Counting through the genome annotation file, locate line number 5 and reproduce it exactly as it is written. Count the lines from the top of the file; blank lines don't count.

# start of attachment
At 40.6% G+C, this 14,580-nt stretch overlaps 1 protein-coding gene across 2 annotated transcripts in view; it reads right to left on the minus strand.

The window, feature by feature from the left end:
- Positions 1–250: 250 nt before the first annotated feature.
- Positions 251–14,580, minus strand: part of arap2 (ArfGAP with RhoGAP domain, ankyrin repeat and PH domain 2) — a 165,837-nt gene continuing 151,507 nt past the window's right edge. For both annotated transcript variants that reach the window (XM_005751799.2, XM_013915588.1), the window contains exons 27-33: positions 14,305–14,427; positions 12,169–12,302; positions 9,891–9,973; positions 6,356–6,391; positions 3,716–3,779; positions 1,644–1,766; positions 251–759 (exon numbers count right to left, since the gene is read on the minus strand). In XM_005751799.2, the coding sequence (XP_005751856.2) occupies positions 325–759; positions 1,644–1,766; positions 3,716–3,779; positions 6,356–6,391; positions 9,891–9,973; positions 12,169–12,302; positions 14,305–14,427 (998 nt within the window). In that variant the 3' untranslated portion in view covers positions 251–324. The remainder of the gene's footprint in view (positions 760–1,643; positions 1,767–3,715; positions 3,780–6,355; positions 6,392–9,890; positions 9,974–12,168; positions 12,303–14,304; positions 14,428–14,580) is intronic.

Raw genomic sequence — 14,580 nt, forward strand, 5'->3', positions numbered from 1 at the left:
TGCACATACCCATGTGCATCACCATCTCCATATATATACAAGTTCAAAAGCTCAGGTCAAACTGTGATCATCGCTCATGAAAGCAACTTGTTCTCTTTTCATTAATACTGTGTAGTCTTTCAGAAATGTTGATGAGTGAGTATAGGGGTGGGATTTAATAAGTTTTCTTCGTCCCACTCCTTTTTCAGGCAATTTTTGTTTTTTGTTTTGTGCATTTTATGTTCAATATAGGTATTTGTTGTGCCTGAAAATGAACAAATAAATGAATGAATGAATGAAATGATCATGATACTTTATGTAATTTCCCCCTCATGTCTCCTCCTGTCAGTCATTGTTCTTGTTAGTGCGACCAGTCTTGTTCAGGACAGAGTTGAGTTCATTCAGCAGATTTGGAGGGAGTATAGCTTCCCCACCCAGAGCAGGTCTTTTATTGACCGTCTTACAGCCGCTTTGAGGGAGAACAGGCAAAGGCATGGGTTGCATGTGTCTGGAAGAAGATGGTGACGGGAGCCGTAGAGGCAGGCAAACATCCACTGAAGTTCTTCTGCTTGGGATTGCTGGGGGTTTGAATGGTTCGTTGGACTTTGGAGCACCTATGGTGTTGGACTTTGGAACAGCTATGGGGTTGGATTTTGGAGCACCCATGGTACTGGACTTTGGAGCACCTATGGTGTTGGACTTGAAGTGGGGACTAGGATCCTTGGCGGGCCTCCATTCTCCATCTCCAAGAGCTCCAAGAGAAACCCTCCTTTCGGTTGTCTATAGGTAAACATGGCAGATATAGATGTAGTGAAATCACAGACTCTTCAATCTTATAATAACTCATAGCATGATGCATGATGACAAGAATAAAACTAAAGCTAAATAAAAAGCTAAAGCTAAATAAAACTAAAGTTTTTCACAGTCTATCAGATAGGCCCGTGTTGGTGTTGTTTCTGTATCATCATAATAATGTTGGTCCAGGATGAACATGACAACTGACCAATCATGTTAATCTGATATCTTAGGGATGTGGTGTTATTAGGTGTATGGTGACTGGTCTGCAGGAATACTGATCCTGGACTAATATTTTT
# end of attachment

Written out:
Raw genomic sequence — 14,580 nt, forward strand, 5'->3', positions numbered from 1 at the left: